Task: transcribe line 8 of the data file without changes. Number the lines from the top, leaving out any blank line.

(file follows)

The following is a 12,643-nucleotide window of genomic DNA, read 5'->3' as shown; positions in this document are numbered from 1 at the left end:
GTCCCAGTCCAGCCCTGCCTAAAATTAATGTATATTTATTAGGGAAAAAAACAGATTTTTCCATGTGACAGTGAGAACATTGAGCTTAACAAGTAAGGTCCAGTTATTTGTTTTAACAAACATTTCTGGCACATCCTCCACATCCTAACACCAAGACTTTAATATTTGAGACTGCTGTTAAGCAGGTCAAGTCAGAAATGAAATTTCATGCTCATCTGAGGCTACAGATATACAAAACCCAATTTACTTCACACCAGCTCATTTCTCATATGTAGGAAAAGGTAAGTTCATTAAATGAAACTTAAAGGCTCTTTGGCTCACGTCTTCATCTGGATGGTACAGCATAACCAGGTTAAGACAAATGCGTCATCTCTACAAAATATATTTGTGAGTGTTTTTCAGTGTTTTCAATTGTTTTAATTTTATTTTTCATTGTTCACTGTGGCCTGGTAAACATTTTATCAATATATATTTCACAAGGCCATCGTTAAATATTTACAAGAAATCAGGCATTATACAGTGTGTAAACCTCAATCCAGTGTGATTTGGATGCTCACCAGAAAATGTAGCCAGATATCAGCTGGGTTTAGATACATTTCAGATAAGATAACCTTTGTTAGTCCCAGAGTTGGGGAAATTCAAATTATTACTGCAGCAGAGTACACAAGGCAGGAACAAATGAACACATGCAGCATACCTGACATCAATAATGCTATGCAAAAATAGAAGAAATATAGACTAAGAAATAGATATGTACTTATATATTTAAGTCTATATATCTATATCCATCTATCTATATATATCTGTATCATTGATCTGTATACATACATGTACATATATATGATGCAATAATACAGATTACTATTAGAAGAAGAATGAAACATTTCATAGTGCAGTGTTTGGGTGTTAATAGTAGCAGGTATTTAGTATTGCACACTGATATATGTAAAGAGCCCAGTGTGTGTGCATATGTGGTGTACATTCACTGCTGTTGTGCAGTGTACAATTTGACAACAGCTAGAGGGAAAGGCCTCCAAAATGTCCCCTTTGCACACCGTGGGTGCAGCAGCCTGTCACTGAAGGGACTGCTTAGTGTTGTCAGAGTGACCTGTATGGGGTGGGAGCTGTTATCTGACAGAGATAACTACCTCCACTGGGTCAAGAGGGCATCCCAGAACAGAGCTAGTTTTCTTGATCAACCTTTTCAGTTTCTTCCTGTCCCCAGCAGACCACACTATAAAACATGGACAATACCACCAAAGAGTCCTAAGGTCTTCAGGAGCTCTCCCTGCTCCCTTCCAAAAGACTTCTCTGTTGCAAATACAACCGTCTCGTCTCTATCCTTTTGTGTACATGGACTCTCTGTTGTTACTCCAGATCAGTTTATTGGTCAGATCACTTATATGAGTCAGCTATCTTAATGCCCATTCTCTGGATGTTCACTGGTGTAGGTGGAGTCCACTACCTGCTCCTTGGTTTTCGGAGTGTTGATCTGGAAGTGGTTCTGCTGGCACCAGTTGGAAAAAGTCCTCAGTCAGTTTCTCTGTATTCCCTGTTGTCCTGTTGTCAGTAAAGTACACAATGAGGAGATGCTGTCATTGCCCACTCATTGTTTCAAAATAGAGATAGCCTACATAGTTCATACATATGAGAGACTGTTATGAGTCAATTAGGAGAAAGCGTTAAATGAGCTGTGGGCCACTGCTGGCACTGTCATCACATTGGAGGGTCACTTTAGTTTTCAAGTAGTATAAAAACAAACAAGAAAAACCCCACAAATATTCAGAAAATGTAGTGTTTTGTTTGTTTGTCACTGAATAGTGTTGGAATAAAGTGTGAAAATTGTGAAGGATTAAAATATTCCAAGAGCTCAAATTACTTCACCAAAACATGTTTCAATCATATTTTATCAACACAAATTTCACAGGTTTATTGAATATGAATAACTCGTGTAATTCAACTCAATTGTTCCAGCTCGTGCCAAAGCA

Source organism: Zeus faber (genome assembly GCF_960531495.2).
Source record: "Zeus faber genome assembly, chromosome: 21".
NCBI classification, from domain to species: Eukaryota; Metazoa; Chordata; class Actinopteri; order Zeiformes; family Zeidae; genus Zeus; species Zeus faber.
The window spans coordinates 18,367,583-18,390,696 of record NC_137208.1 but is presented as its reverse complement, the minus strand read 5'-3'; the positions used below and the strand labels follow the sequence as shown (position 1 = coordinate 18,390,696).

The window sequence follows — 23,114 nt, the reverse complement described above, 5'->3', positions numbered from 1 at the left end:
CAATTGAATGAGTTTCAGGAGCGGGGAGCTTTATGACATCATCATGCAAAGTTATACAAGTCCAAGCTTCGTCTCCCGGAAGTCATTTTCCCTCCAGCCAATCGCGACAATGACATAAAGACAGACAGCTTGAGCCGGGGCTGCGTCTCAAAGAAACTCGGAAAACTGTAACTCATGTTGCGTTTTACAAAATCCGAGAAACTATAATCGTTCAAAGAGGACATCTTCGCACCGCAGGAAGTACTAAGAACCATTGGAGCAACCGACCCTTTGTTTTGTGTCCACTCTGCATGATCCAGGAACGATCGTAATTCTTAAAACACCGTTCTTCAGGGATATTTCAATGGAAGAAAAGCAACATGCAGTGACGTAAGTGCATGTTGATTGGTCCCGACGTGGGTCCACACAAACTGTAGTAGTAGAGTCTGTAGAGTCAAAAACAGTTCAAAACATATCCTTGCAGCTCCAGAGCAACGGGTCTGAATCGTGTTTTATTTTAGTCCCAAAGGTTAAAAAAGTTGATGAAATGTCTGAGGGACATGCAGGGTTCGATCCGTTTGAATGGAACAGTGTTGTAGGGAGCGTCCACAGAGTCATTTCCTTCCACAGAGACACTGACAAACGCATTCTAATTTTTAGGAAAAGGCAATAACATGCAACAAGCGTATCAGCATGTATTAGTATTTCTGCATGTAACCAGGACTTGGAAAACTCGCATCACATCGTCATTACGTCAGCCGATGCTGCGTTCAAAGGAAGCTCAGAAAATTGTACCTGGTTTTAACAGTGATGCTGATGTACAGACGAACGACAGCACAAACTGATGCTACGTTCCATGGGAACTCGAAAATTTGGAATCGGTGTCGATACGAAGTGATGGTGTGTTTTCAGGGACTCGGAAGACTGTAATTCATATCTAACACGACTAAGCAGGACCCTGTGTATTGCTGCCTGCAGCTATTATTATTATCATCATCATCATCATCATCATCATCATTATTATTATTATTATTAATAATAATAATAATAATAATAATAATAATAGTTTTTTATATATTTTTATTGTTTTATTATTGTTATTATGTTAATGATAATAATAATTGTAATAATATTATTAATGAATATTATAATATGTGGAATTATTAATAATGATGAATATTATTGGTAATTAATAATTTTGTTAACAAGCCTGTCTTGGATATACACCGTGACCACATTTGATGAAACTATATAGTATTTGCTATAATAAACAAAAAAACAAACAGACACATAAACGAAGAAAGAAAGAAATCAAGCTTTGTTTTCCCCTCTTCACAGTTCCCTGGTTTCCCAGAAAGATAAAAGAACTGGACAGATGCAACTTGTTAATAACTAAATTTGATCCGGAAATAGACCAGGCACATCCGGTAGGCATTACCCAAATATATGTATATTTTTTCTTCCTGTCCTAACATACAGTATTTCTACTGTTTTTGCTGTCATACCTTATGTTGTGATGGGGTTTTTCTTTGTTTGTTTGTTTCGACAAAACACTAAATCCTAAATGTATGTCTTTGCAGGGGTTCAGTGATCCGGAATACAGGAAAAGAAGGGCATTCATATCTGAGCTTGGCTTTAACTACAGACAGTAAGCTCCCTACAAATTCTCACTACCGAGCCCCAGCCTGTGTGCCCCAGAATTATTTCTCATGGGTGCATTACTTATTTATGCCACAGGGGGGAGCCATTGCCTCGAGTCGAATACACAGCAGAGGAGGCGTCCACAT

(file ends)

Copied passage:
CAATTGAATGAGTTTCAGGAGCGGGGAGCTTTATGACATCATCATGCAAAGTTATACAAGTCCAAGCTTCGTCTCCCGGAAGTCATTTTCCCTCCAGCCAATCGCGACAATGACATAAAGACAGACAGCTTGAGCCGGGGCTGCGTCTCAAAGAAACTCGGAAAACTGTAACTCATGTTGCGTTTTACAAAATCCGAGAAACTATAATCGTTCAAAGAGGACATCTTCGCACCGCAGGAAGTACTAAGAACCATTGGAGCAACCGACCCTTTGTTTTGTGTCCACTCTGCATGATCCAGGAACGATCGTAATTCTTAAAACACCGTTCTTCAGGGATATTTCAATGGAAGAAAAGCAACATGCAGTGACGTAAGTGCATGTTGATTGGTCCCGACGTGGGTCCACACAAACTGTAGTAGTAGAGTCTGTAGAGTCAAAAACAGTTCAAAACATATCCTTGCAGCTCCAGAGCAACGGGTCTGAATCGTGTTTTATTTTAGTCCCAAAGGTTAAAAAAGTTGATGAAATGTCTGAGGGACATGCAGGGTTCGATCCGTTTGAATGGAACAGTGTTGTAGGGAGCGTCCACAGAGTCATTTCCTTCCACAGAGACACTGACAAACGCATTCTAATTTTTAGGAAAAGGCAATAACATGCAACAAGCGTATCAGCATGTATTAGTATTTCTGCATGTAACCAGGACTTGGAAAACTCGCATCACATCGTCATTACGTCAGCCGATGCTGCGTTCAAAGGAAGCTCAGAAAATTGTACCTGGTTTTAACAGTGATGCTGATGTACAGACGAACGACAGCACAAACTGATGCTACGTTCCATGGGAACTCGAAAATTTGGAATCGGTGTCGATACGAAGTGATGGTGTGTTTTCAGGGACTCGGAAGACTGTAATTCATATCTAACACGACTAAGCAGGACCCTGTGTATTGCTGCCTGCAGCTATTATTATTATCATCATCATCATCATCATCATCATCATTATTATTATTATTATTAATAATAATAATAATAATAATAATAATAATAGTTTTTTATATATTTTTATTGTTTTATTATTGTTATTATGTTAATGATAATAATAATTGTAATAATATTATTAATGAATATTATAATATGTGGAATTATTAATAATGATGAATATTATTGGTAATTAATAATTTTGTTAACAAGCCTGTCTTGGATATACACCGTGACCACATTTGATGAAACTATATAGTATTTGCTATAATAAACAAAAAAACAAACAGACACATAAACGAAGAAAGAAAGAAATCAAGCTTTGTTTTCCCCTCTTCACAGTTCCCTGGTTTCCCAGAAAGATAAAAGAACTGGACAGATGCAACTTGTTAATAACTAAATTTGATCCGGAAATAGACCAGGCACATCCGGTAGGCATTACCCAAATATATGTATATTTTTTCTTCCTGTCCTAACATACAGTATTTCTACTGTTTTTGCTGTCATACCTTATGTTGTGATGGGGTTTTTCTTTGTTTGTTTGTTTCGACAAAACACTAAATCCTAAATGTATGTCTTTGCAGGGGTTCAGTGATCCGGAATACAGGAAAAGAAGGGCATTCATATCTGAGCTTGGCTTTAACTACAGACAGTAAGCTCCCTACAAATTCTCACTACCGAGCCCCAGCCTGTGTGCCCCAGAATTATTTCTCATGGGTGCATTACTTATTTATGCCACAGGGGGGAGCCATTGCCTCGAGTCGAATACACAGCAGAGGAGGCGTCCACAT